2. The amount that the staff's personal lives was allowed to interfere with curriculum was frustrating. People get sick, kids get sick, and bad weather happens. In all these cases we either didn't have class, or were redirected to a FREE online resource or not given additional material at all. There was no backup plan to cover these days to keep us moving forward. In a 12 week program I think we had about 6 missed class days for various reasons ($1200 value in lost class/instructor time per student).
3. Lack of resources. For $12k I expected more. More personalized guidance and advice, more post-grad resources and certainly more job assistance. As an alumnus, I continue getting emails to help out current students, be a mentor, etc. These are great ideas, but how can you charge so much for a program then expect alumni to provide the services and resources for free? The whole program felt a bit like "winging it". Students had to take out garbage and do dishes...in a program that cost them $200/day.
4. The job guarantee doesn't apply anymore. Their "job assistance" is not all that useful. Some students get mock interviews, but it wasn't tracked or scheduled in advance so some folks got to practice multiple times and others not at all. The post-graduation guidance is "apply for 10 jobs a week". Fine, but in a small city there aren't always 10 entry-level jobs posted in any given week. I expected them to be a little more proactive in notifying students of opportunities. Also, students who had all but stopped attending class were allowed to "graduate" and participate in demo day along side students who had been consistent all along.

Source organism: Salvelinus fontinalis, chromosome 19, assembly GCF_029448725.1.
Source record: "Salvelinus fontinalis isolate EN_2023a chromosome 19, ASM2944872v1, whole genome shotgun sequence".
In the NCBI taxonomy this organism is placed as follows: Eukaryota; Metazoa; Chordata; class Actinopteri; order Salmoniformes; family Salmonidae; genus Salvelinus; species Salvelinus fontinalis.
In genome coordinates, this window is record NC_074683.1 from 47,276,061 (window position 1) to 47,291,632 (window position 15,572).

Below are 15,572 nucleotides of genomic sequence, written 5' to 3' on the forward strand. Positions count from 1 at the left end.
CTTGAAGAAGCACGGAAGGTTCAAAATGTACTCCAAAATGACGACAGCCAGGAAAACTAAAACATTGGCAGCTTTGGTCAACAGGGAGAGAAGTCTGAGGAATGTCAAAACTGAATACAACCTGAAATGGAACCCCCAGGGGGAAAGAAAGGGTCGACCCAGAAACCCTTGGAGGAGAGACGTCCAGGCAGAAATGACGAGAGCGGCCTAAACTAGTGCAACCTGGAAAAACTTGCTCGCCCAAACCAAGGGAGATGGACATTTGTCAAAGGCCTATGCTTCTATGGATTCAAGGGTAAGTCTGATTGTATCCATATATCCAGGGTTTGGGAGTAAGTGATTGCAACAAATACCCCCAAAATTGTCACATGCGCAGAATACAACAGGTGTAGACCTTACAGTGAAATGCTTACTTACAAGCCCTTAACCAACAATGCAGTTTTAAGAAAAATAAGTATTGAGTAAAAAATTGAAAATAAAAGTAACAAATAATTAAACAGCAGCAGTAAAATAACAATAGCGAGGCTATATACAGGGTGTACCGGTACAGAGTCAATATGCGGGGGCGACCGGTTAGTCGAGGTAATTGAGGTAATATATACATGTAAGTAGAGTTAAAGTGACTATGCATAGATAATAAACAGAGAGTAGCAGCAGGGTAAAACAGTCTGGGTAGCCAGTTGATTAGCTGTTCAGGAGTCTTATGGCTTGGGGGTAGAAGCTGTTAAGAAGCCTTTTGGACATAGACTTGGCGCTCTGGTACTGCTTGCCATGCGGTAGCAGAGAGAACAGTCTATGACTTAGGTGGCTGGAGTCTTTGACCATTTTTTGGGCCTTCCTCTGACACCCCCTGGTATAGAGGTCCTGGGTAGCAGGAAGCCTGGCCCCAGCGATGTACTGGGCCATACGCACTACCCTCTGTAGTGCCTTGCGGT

If you are thinking about attending the houston location I will save you $12,000 of your hard earned money. All you have to do is go to the codeacademy website and complete the FREE courses. Then google node.js, backbone.js, react.js, heroku, and REST. No joke this makes up their entire course. The only things you need now are wifi and someone to answer any questions you may have (this is where google comes in). Even better, all of this can be learned for free by watching YouTube videos, you just need to know what to search for (like i said, simply google what a front end developer must know).
The only positive thing I can say about the Houston location is that the people are really nice, but that's it.
I'd advise anyone thinking about enrolling in this bootcamp course to first look up free resources on the web. I spent over 2 and a half thousand on a Ruby on Rails course with TIY and at the end my only positive from the experience was this realisation: "Now you've blown this money, do whatever is necessary to learn this stuff on your own or elsewhere". So please, don't make the mistake I made (unless you have tons of dosh to blow.
No offence to the tutors, they know their stuff. But TIY from my experience is a money making scam; those who've had a different experience have been luckier than I have.
I've since found these resources below to be much much more valuable than the time and money I spent with TIY